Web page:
Trico-op Thanksgiving 2014

The day after Trico-op Thanksgiving was the day my last month here went in. I had planned nothing for it, as I didn’t know how I would be feeling, and where I would want to be. Now I was on the other side of Trico-op Thanksgiving, and I felt fine. Was I really just supposed to sit here and wait around for the end? That didn’t sound appealing at all. That didn’t sound like me. I was feeling antsy, I needed to move. So a few days after Trico-op Thanksgiving, I packed my roadmap and my bag and hit the road again: one final trip across my new land.

I was on the move for 9 days. It turned out to be a magnificent decision, the best thing I could have done. That was because I had let my heart take the lead. I hadn’t even really understood why I felt such an urge to go, but my heart knew. I pulled me across the state to make a few last real connections. And knowing that I probably wouldn’t see the people that I visited again, it became a microcosm of my current situation: a practice in leaving, and saying goodbye. I learnt two great things about saying goodbye on that journey, and those two lessons are what brought me back home to Davis so at peace with my departure.

On the road again. California you are beautiful.

It’s not a funeral

During one of these early goodbyes, a friend pointed out to me that we should lighten up a little. ‘It’s not a funeral.’ Man! How true! Recently I’ve started identifying a lot again with a name a friend gave me many months ago. “Are you a drifter?” he’d asked me. I am a drifter. I forge these super deep connections, share so much of myself, but shield myself in the safety of moving on soon, before it gets a chance to wither. I’ve been treating Davis this way, and many of my friendships here. Granted, I have no choice but to end this journey, since my student visa is expiring and I graduated. But I’ve been approaching my departure so gravely, wanting to make a perfect end, give it complete closure. Silliness! Yes, I do care about ceremonies and celebration, and I’m glad I created the space for them. But this is supposed to be an end to a period, not my life. My attitude toward goodbyes changed after that funeral remark. I don’t like them anymore. They’re too dramatic, and they’re flawed. Life is crazy. Who knows when people’s roles in each other's lives end, or take an unexpected turn. Who knows who out of all these people I will see again. And where. And under what circumstances. Those that I won’t: no big deal, it must mean that we fulfilled our purpose in each other’s lives. Those that I will, will have something more to teach me. So I prefer a casual ‘see you later’, saluting the potential of our wide open future.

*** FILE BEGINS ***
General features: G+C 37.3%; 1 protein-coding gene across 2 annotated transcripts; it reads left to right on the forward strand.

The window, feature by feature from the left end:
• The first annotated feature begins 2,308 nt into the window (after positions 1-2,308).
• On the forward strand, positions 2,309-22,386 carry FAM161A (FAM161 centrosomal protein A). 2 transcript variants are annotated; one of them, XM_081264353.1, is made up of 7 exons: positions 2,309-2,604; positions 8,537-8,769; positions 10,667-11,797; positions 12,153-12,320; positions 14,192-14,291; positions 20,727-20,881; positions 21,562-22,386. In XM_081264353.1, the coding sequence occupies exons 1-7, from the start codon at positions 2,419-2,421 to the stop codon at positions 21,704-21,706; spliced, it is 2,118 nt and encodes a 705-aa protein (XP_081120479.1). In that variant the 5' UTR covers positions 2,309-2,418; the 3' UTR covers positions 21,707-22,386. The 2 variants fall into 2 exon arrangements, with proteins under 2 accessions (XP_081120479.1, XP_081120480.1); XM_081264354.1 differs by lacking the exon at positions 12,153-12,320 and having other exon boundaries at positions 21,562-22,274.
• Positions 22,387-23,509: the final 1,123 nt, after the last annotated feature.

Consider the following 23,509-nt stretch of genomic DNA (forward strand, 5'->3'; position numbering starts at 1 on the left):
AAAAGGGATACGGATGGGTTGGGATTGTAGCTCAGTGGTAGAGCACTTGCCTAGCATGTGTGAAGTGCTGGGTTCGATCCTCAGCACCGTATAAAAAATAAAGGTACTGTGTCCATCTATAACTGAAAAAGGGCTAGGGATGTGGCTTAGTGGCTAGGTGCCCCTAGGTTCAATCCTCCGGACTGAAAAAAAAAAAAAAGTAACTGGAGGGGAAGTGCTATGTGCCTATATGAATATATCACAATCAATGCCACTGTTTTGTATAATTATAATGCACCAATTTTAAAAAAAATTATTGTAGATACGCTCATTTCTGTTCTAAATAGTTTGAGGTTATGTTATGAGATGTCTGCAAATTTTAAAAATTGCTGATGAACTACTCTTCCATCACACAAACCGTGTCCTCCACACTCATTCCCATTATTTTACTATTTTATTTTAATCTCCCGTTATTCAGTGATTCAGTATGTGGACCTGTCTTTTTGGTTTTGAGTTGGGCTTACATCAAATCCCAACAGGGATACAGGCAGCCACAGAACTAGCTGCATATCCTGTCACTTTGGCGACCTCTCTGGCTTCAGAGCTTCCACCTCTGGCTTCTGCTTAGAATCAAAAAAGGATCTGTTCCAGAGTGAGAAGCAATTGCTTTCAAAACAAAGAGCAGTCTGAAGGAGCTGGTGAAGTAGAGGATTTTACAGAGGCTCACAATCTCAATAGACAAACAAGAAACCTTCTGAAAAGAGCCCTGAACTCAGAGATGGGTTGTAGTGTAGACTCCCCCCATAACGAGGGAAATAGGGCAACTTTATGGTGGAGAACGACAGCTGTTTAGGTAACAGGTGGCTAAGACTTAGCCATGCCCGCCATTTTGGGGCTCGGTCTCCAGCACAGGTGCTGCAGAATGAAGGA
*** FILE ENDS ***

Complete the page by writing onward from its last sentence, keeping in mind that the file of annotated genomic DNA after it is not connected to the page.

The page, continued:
It was a big thing for me to start taking my leaving lightly. I think it was easier for me now as I spent the first weeks of the quarter attending to the genuine sadness that has a place in it, too. It’s like this process is constantly one step ahead of where I expect it to be. The sadness came prematurely, and now the acceptance came before I even left! I see the same trend in my goodbyes with friends. With a few of them we’ve already said our goodbyes, with a moment of very intentional and mindful appreciation of each other, and that was that. The next few times I saw them there was just love, a simple enjoying of each other’s company. No more expectations, no looming dramatic final scenes. Just a casual ‘Later dude’ to look forward to.

Everything happens in the moments

The trip also showed me that two humans can connect so deeply in such a ridiculously short amount of time, that it can’t be time that holds the key. Connecting deeply has happened for me again and again this past year. To different degrees and with different outcomes of course, but whether it was a matter of days or months, I’ve begun to realize that all connecting happened in just a handful of moments. Everything happens in the moments. It all just depends on how deep you choose to go into them, but when you choose to dive, whatever mysterious potential lies between you will bloom. It’s a realization that the circumstances are forcing on me, since I have nothing left to me here but a few moments, but it’s a profound realization nonetheless. Moments really are where it’s at. And moments are timeless. Perhaps I have found a way to make time stand still, after all.